Expert: State Must Fulfill Workers’ Basic Rights

Amalinda Savirani testifying at a material judicial review hearing of Law No. 6 of 2023 on Job Creation as an expert for the Petitioners, Monday (7/8/2024). Photo by MKRI/Ifa.

JAKARTA (MKRI) — The Constitutional Court (MK) held another material judicial review hearing of Law No. 6 of 2023 on the Stipulation of Government Regulation in Lieu of Law No. 2 of 2022 on Job Creation into Law on Monday, July 8, 2024 in the plenary courtroom. The case No. 168/PUU-XXI/2023 was filed by the Labor Party, the Indonesian Metal Workers Federation (FSPMI), the All-Indonesia Workers Union Confederation (KSPSI), the Indonesian Labor Union Confederation (KPBI), the Confederation of Indonesian Trade Unions (KSPI), and two laborers—Mamun and Ade Triwanto.

At the on-site hearing, a sociopolitics lecturer at Gadjah Mada University Amalinda Savirani, who the Petitioners presented as an expert, said the working class is not merely providers of labor in exchange for wages, but also citizens whose labor rights must be guaranteed. The working class are citizens, and the state has an obligation to fulfill their basic rights.

“Issues of the working class, labor issues, cannot be separated from the macro-context of de-industrialization,” she stressed.

She said the contribution of the industrial sector to state income is constantly decreasing. The concrete effect of de-industrialization, she added, is where decreasing contribution of the manufacturing sector to state income.

“There is a continuous pressure on the manufacturing sector or processing sector characterized by a continuous reduction in the sector’s contribution to the state,” she emphasized.

She explained that a view of Indonesia’s current macro-economy is needed in the discourse on the challenges against the Job Creation Law by the labor sector. In addition, Indonesia cannot ignore the demographic trend of increase in the population of younger workers who will enter the workforce. The formulation of the Job Creation Law without sensitivity to the welfare of this group of workers will greatly result in a vulnerable working class.

“If we are not careful in determining or regulating this manpower law, we will also contribute to the [grim] future of the younger generation in Indonesia. So, these two contexts—the economy and demography—are very important to be considered by the constitutional justices regarding the revision of this Law,” she asserted.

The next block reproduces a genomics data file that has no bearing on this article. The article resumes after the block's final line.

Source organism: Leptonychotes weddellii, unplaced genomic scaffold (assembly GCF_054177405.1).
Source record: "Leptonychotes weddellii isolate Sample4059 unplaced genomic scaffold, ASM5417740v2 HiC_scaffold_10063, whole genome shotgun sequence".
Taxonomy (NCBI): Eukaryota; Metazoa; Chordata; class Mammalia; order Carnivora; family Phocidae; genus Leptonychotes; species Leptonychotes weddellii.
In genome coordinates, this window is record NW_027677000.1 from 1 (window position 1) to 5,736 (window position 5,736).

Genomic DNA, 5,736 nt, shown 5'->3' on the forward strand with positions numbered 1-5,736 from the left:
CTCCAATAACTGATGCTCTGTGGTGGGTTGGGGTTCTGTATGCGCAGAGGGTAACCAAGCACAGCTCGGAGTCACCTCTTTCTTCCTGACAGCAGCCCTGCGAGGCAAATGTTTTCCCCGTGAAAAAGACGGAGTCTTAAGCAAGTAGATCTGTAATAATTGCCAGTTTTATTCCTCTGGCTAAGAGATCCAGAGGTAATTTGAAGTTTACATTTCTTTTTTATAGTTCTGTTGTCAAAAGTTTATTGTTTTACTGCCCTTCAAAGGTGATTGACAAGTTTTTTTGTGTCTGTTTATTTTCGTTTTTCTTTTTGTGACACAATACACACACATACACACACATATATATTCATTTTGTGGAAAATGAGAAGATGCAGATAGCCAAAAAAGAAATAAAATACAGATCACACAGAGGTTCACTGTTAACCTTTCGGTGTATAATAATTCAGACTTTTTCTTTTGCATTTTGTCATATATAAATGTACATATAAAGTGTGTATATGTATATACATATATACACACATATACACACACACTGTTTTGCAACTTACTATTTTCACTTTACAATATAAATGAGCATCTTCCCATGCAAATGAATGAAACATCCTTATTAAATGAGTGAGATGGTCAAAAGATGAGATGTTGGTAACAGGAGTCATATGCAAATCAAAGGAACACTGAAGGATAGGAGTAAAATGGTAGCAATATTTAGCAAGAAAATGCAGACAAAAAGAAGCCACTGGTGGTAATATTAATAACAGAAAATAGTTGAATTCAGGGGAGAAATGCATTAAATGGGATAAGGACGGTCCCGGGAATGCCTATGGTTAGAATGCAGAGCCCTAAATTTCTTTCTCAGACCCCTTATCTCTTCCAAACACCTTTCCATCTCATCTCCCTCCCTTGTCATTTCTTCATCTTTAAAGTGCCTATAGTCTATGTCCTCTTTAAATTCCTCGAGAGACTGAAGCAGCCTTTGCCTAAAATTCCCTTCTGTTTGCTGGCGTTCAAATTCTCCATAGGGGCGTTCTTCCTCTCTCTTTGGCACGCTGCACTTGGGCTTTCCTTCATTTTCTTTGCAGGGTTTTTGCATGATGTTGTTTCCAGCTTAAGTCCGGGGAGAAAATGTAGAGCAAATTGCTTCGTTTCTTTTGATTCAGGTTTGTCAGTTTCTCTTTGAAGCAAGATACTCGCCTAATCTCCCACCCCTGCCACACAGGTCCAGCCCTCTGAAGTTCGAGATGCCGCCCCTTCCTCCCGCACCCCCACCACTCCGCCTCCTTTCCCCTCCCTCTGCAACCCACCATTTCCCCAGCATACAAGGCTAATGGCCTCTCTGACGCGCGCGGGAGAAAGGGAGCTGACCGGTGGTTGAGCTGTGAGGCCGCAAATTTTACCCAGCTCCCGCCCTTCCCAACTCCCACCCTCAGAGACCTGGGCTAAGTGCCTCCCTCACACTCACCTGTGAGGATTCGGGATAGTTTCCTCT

In her written statement, Amalinda also said that the state plays a central role in fulfilling the social and economic rights of the working class to become full “citizens” through which they can realize their full potential as citizens. “The state is obliged to regulate their rights and welfare,” she emphasized.

Also read:

Labor Party, Workers Unions Challenge 12 Clusters of Job Creation Law

Labor Party Reduces Articles, Strengthen Reasons Why Job Creation Law Unconstitutional

Govt Unprepared, Court Delays Hearing for Job Creation Law

Govt: Work Agreement and Outsourcing Provisions in Job Creation Law Protect Workers

The Petitioners challenge 12 clusters, 3 articles, and 50 norms in the Job Creation Law. The clusters include provisions on job training institutions; workers’ placement; foreign workers; non-permanent contract or work agreement for a specified time (PKWT); outsourced workers; working time; leave; minimum wages and wages; termination of employment (PHK); severance pay (UP), reimbursement of rights (UPH), and long service award money (UPMK); elimination of criminal sanctions; and social security. They believe the articles do not reflect fair legal guarantees and protection for workers and, thus, contradict Article 28D paragraph (1) of the 1945 Constitution.

Therefore, in 93 points of their petitum, the Petitioners request the Court to declare the “semicolon (;)” and the word “or” after the phrase “private job training institutions” in Article 81 point 1 of Law No. 6 of 2023 that changed and stipulated the provision of Article 13 of Law No.13 of 2003 on Manpower unconstitutional and not legally binding, so that Article 13 paragraph (1) letter b will read: “b. private job training institutions.” They also request that the Court declare Article 81 No. 3 of Law No. 6 of 2023, which amends and stipulates Article 37 paragraph (1) letter b of Law No.13 of 2003 on Manpower unconstitutional and not legally binding if not interpreted as “legal entity private worker placement institutions.”

Author       : Utami Argawati
Editor        : Lulu Anjarsari P.
PR            : Tiara Agustina
Translator  : Yuniar Widiastuti (NL)

Disclaimer: The original version of the news is in Indonesian. In case of any differences between the English and the Indonesian versions, the Indonesian version will prevail.

Monday, July 08, 2024 | 13:38 WIB 26